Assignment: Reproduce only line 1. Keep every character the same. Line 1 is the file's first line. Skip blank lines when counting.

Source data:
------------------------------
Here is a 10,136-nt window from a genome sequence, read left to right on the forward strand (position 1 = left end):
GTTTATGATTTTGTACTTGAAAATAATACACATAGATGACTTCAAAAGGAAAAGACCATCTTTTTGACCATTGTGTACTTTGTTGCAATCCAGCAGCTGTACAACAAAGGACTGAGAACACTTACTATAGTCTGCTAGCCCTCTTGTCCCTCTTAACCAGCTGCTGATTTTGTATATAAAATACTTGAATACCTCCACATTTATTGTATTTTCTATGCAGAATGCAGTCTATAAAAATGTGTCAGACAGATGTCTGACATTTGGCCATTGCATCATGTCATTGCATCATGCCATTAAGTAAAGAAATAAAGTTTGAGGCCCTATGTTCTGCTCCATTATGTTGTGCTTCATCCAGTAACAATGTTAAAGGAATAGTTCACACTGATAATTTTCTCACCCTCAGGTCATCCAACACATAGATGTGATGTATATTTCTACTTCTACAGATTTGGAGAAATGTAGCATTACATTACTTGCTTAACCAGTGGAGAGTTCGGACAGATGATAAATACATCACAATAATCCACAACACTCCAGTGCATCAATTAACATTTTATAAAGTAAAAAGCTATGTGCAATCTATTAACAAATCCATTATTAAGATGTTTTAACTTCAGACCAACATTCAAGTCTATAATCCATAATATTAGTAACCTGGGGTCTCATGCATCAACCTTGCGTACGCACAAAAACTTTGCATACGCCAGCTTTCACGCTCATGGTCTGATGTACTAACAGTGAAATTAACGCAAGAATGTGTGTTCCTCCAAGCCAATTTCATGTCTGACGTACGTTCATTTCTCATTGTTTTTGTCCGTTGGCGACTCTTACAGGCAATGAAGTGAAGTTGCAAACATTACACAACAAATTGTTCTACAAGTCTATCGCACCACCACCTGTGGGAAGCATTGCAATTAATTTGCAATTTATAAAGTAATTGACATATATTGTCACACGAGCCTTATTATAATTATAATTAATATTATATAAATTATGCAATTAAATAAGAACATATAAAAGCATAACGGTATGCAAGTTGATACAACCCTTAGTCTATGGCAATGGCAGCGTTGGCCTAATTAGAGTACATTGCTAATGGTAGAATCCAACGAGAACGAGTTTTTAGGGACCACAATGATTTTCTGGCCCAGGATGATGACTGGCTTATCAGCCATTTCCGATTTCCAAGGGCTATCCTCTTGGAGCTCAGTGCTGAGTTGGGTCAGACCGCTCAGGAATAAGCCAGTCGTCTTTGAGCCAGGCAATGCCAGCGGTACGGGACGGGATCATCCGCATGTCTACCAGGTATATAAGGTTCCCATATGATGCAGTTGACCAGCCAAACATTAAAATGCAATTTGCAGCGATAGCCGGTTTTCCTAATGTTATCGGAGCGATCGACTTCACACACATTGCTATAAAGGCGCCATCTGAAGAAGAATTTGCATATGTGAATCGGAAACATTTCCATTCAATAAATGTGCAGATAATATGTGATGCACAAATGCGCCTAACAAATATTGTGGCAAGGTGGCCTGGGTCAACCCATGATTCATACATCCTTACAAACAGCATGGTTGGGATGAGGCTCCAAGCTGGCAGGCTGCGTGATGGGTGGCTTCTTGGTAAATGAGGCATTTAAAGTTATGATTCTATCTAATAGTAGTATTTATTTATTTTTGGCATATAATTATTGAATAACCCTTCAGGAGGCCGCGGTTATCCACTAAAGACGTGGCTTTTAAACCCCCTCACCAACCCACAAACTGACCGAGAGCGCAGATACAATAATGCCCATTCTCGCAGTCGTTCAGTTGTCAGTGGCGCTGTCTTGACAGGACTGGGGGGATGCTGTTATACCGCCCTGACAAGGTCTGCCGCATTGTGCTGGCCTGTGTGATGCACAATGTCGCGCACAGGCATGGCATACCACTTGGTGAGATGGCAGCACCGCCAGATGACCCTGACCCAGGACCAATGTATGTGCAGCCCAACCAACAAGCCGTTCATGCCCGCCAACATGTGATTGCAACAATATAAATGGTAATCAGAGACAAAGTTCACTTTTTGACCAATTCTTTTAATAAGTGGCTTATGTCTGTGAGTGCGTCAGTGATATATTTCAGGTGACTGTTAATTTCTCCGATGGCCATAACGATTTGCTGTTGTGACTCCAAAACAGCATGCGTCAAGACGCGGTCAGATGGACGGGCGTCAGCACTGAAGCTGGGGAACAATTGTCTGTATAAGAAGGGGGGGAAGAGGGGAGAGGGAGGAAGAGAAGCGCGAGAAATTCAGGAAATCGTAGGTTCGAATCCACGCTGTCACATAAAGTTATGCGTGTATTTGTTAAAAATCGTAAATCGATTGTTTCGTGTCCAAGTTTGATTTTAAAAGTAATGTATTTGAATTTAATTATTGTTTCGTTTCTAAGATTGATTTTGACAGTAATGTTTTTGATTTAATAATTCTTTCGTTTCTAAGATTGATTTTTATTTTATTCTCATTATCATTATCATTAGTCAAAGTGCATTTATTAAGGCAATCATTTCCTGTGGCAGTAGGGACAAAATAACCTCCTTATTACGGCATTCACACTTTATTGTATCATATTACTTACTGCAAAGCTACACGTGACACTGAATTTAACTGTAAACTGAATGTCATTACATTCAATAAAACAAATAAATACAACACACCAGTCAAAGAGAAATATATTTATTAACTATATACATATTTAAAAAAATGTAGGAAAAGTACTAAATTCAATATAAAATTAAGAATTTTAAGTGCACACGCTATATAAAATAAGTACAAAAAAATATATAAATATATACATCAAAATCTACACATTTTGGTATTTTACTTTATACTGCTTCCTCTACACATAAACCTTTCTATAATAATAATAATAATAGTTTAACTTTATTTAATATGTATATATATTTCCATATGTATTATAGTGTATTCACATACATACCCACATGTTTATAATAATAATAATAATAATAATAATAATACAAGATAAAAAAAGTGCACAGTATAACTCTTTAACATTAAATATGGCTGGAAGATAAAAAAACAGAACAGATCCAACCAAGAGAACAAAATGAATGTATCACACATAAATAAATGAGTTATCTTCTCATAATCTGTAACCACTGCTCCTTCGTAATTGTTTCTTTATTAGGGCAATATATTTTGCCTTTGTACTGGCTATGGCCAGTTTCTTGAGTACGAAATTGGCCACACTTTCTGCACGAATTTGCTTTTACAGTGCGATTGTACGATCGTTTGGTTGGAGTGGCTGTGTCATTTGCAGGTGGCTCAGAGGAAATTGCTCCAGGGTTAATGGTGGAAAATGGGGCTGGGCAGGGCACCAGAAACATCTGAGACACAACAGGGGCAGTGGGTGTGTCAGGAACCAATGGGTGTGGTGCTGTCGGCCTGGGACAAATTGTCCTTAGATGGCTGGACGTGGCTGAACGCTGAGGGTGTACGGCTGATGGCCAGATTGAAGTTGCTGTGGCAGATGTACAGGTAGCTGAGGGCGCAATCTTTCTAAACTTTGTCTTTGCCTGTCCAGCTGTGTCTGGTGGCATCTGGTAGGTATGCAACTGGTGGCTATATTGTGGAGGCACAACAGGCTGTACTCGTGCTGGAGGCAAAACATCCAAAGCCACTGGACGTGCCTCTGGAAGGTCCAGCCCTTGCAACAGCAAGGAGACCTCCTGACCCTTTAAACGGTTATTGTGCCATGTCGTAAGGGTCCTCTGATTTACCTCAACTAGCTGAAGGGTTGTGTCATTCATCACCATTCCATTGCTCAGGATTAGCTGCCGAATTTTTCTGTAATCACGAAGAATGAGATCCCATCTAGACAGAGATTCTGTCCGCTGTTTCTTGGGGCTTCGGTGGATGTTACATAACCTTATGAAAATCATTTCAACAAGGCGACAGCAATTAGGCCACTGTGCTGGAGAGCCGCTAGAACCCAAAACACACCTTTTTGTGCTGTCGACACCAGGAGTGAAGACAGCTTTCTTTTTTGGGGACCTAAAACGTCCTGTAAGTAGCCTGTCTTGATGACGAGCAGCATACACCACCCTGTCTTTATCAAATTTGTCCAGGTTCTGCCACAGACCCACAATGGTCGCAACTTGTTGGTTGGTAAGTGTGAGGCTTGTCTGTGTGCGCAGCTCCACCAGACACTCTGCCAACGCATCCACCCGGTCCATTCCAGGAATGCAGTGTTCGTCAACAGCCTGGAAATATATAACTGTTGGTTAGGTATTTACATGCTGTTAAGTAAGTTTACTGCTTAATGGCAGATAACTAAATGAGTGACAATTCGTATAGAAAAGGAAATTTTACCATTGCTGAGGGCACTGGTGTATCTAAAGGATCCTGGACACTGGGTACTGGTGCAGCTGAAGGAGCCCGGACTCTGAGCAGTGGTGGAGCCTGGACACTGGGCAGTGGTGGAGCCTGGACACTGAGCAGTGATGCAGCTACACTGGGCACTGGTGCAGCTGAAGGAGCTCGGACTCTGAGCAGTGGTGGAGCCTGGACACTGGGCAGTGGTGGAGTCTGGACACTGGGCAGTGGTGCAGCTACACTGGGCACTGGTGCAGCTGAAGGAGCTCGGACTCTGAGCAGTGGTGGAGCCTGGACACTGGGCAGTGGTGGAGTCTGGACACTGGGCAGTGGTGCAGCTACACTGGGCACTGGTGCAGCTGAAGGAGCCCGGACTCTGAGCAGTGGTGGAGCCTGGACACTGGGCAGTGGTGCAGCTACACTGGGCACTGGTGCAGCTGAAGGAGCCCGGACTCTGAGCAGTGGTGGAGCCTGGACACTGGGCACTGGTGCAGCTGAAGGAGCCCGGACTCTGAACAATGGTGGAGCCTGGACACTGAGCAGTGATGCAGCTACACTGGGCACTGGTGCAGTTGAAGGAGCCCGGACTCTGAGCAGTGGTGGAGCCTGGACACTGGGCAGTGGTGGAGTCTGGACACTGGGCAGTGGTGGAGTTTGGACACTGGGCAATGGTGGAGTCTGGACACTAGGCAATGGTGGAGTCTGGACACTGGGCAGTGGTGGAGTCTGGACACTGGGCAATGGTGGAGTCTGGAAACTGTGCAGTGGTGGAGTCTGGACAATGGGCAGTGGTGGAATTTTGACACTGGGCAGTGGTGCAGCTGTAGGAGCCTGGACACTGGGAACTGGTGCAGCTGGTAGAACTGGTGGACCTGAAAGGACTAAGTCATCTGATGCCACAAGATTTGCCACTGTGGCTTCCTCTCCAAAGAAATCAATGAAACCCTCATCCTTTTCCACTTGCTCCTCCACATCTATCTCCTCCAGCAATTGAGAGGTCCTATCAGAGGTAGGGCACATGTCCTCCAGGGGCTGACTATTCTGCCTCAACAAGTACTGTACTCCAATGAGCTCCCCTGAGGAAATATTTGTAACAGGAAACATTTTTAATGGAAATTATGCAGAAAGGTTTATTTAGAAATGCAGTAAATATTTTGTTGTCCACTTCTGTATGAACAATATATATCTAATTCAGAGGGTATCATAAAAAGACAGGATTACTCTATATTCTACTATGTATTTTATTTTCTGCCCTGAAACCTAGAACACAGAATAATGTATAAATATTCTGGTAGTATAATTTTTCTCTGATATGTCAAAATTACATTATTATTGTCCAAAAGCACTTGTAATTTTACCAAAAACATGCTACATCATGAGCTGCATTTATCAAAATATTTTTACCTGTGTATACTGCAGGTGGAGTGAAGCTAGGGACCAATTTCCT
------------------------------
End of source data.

Here is a 10,136-nt window from a genome sequence, read left to right on the forward strand (position 1 = left end):